Preliminary and partial results in Guatemala’s presidential election pointed to the likelihood of a second round of voting but did not indicate who the two candidates would be in an Aug. 20 runoff.
With about half of the votes counted just past midnight Sunday, the Supreme Electoral Tribunal reported that former first lady Sandra Torres for the conservative UNE party and Bernardo Arévalo for the leftist Seed Movement were in the lead, but both were below 20% of the votes.
That is far from the 50% threshold needed to win in the first round. Other candidates were not far enough behind to be ruled out either. Invalid ballots votes from a frustrated electorate led all the candidates early in the tally.
Torres, watching the results from a downtown hotel conference room, told reporters that regardless of her opponent in a runoff, she would emerge victorious. She recognized the high number of invalid ballots and said it indicated the citizens’ lack of confidence in the process.
At the central voting computation center, Arévalo conceded that he was surprised by the early returns. “We’re going to the second round,” he said.
The vote came amid Guatemala’s worrisome drift toward authoritarianism. Voters worried about security, education and jobs hoped that even if the next president did not represent the change element they hoped for, he or she would at least recognize the importance of the country’s institutions and halt the erosion that occurred under President Alejandro Giammattei.
In four years, Guatemala went from an aggressive pursuit of networks of corrupt actors to a relentless persecution of the very prosecutors and judges who propelled it. More than two dozen justice figures have fled the country.
With them in exile, the government then turned its sights to other critical voices, including the media. Earlier this month, a tribunal sentenced newspaper founder José Rubén Zamora to six years in prison for money laundering, in what press freedom groups decried as Giammattei silencing a prominent critic.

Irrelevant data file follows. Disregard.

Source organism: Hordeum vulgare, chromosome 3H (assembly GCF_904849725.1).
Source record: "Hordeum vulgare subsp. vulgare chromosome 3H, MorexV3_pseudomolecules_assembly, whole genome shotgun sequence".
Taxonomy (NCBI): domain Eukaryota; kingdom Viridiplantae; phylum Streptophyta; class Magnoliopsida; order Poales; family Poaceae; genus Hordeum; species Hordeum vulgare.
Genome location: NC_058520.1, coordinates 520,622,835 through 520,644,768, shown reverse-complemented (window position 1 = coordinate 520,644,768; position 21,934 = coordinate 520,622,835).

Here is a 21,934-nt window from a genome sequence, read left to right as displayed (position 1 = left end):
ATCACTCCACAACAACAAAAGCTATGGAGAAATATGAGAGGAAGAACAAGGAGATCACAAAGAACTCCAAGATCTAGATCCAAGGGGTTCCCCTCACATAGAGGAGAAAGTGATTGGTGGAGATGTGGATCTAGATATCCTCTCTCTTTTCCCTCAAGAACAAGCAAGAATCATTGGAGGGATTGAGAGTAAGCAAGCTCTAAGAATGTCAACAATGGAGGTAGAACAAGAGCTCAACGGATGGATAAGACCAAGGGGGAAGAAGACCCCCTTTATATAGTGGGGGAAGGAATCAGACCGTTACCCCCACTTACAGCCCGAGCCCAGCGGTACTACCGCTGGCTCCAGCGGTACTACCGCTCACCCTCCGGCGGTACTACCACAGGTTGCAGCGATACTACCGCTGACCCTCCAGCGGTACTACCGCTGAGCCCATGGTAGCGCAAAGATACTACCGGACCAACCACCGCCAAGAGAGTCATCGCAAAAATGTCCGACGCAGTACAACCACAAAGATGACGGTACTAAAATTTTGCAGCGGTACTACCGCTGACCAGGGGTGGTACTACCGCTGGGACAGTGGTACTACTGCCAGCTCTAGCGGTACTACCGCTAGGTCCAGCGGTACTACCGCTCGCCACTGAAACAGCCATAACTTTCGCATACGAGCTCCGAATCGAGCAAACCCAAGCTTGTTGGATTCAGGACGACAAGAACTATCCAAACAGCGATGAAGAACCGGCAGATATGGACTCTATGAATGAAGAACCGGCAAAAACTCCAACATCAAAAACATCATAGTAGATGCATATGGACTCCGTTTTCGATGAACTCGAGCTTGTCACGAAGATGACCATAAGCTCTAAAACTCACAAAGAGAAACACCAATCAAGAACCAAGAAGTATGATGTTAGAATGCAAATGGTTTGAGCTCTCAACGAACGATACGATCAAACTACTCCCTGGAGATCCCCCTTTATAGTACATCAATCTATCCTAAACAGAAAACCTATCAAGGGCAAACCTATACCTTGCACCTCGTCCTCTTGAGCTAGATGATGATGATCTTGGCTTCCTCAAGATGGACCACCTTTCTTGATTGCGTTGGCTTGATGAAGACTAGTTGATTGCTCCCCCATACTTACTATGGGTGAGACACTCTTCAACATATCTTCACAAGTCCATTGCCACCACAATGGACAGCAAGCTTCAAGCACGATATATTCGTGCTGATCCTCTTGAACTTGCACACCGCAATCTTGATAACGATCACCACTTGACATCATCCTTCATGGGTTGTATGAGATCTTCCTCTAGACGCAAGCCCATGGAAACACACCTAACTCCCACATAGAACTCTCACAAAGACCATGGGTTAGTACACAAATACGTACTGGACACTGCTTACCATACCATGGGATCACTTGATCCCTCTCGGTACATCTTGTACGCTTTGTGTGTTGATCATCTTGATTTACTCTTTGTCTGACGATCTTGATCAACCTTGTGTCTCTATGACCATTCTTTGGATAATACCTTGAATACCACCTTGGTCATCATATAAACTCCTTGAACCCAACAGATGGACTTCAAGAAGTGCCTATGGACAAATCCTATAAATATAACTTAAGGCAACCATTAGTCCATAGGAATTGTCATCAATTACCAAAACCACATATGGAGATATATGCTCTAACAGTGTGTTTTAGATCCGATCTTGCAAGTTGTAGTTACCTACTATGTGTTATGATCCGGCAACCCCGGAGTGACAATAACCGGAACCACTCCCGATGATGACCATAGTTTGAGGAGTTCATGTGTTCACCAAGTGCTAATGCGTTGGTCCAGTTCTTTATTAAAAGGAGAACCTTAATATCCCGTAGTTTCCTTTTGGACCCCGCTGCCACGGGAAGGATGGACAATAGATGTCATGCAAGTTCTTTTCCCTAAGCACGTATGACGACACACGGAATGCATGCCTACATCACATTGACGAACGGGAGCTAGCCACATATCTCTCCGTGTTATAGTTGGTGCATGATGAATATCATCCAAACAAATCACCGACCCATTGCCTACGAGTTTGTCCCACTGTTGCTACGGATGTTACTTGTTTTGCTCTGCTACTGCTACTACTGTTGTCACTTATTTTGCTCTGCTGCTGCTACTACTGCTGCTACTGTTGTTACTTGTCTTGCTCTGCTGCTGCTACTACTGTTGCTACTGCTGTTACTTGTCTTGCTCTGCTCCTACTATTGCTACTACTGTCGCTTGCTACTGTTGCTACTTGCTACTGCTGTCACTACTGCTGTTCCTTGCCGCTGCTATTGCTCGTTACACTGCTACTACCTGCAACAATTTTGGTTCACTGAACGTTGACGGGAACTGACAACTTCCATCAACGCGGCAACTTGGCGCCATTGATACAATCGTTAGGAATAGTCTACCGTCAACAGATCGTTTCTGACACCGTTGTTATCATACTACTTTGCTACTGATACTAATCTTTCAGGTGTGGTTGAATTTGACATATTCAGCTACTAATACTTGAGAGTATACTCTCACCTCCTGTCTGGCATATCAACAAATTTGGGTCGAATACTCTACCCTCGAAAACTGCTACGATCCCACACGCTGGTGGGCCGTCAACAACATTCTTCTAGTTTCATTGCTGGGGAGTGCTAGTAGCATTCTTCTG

As the presidential campaign got underway earlier this year, electoral authorities and courts kept three prominent candidates — from the left and right, but all promising to disrupt the status quo — off the ballot.
Barred from participating, they called for their supporters to cast null ballots.
“It’s the democratic way of rejecting the system,” said Roberto Arzú, who briefly ran a conservative law-and-order campaign before authorities ruled him ineligible for allegedly starting his campaign prematurely.
He said he told visiting foreign election observers that it was nice of them to come watch the vote count, but that “the fraud has already been committed.”
Other popular excluded candidates were leftist Thelma Cabrera from the Indigenous Mam people and Carlos Pineda, a conservative populist running an outsider campaign and leading in the polls until his candidacy was cancelled a month before the vote.
The stronger-than-expected showing by the Seed Movement — a leftist party whose presidential candidate Arévalo had not been among leading candidates in the most recent polls — was the perhaps the biggest surprise early in the count. Arévalo is the son of Juan José Arévalo, one of only two leftist presidents in Guatemala’s democratic era.
Edgar Gutiérrez, a political analyst and former foreign affairs minister for Guatemala, said before the vote that some of those most likely to advance to a second round would promise at least a modicum of improvement over Giammattei.
“This time the problem is to rescue the rule of law and reconstruct institutions, because if we don’t do this, you won’t be able to address all of the underlying problems,” Gutiérrez said.
The problem is not isolated to Guatemala in Central America.
Nicaragua President Daniel Ortega has gone to extremes to quash all opposition, first terrorizing with his security forces, persecuting enemies through targeted legislation, then jailing and exiling any critical voices.
El Salvador’s Nayib Bukele is wildly popular at home, but has concentrated power in the congress and judiciary, weakening the system of checks and balances. More than a year after suspending some fundamental rights, the government has jailed more than 60,000 people accused of ties to the country’s powerful street gangs.
In Honduras, a prominent government watchdog fled the country with her family this month, weeks after her organization published a report expressing concern that President Xiomara Castro has sprinkled relatives throughout the government in key positions.
“Everything that is happening in Central America is this, a disenchantment in democracy, the discrediting of democratic institutions par excellence,” Gutiérrez said. “So the people because of that are leaving Guatemala. They are emigrating because the democracy does not produce results.”
AP videojournalist Fernanda Pesce contributed to this report.
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